More than 600 vulnerable children a day were referred to local authorities’ children’s services in the months following the first lockdown, it has emerged.
The County Councils Network reported that 630 young people a day were referred to children’s services in the months after the first lockdown, which began in March 2020, as local authorities reported an increase in demand for mental health and family support services.
Cllr Keith Glazier, children and young people spokesperson for the County Councils Network, said: “The impacts of the pandemic will be far reaching for all of us, and especially for young children who lost months of schooling but also safeguarding and support earlier this year. Over that period, we feared an invisible crisis and that abuse and other issues were going unchecked behind closed doors and since the first lockdown has ended, we have seen a rise in referrals.
The County Councils Network reveals that its councils saw a 15% increase in young people being referred for local authority support in the months of July, August, and September, compared to the three lockdown months prior when services and schools were closed – and at a rate of 634 young people a day in county areas.
Their survey also found that nine in 10 councils had projected an overspend on their budgets this year. Their combined total of a £102m projected overspend comprises of pressures in family support, safeguarding, placements, and children who have been taken into council-arranged care. These services make up the majority, but not all, of councils’ children’s services departments.
The increase in the three months to the end of September compared to the spring amounted to 7,518 extra young people being referred to councils’ children’s services. Council leaders say they are now seeing the effects of an ‘invisible crisis’ over the spring, illustrating the emotional and financial impacts of the pandemic.
The survey revealed that:
- Almost two-thirds of councils surveyed (64%) said that mental health during the pandemic – from both the parent and/or the child – was one of the top reasons for referrals over the last few months.
- One council said it was receiving over 22 referrals a week due to mental health issues on average since the first lockdown ended – an increase of 96%.
- Alcohol or substance abuse was another major factor behind increasing referrals.
- As well as this new demand for support, councils say that Coronavirus has contributed to rise in costs for external and foster care placements for vulnerable children. This is helping drive the overspend, alongside increased costs for staffing to cover shortages and those self-isolating.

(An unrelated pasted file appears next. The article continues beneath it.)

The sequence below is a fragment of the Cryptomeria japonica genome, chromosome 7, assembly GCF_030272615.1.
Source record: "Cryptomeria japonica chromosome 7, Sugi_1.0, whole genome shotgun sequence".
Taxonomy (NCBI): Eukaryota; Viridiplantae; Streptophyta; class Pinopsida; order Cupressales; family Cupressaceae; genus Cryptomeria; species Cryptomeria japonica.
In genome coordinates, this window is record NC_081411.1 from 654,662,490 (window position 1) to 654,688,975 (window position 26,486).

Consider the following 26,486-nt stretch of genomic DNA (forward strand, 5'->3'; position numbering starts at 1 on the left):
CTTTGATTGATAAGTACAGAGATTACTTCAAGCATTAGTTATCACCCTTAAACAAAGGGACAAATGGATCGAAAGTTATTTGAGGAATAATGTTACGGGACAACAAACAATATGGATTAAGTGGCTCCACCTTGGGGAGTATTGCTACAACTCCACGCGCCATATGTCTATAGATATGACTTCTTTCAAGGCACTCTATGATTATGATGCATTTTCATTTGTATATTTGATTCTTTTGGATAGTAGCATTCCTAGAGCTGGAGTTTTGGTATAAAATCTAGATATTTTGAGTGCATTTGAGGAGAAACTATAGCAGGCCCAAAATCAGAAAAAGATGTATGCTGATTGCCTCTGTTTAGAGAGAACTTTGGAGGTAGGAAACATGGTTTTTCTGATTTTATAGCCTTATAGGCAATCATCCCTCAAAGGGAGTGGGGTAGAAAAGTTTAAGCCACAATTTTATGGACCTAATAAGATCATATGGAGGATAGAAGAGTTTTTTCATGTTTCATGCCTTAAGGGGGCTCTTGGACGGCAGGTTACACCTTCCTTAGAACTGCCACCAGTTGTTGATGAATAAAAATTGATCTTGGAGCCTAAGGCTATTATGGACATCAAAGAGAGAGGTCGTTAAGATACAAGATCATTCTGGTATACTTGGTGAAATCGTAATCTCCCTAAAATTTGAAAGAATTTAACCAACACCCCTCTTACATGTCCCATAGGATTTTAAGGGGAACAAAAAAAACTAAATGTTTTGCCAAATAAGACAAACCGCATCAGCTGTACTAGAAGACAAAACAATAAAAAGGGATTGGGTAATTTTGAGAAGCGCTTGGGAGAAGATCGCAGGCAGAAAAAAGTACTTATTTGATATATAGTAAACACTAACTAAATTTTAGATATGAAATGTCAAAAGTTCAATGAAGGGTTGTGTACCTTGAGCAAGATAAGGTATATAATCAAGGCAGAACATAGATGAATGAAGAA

The CCN is calling for more government funding to help councils support families during the pandemic. It is urging the government to renew its flagship Troubled Families programme next year, which is worth £165m to help councils address these emerging family issues as a result of the pandemic. The network is also calling on the government to widen the scope of the programme with an increased pot so it can better embrace mental health support to prevent issues spiralling out of control and burdening the health service.
This must be alongside targeted investment in children’s services next year, which was seeing demand outstrip funding even before the pandemic struck.
Cllr Keith Glazier, children and young people spokesperson for the County Councils Network, said: “The emotional and financial trauma of the pandemic on families is clear to see in the referrals since the country started opening back up in the summer, with domestic abuse and neglect the two main reasons that our help is sought. Worryingly, we are also seeing a rise in mental health concerns and alcohol abuse – both of which can be attributed to the impact of Coronavirus.
“As well as an increase in referrals councils are also facing the additional costs of the pandemic, with the vast majority forecasting significant overspends on their children’s services budgets this year. This is why we urgently need the government to renew its Troubled Families programme, alongside targeted investment for children’s social care so we can give families the help and support they need,” he concluded.
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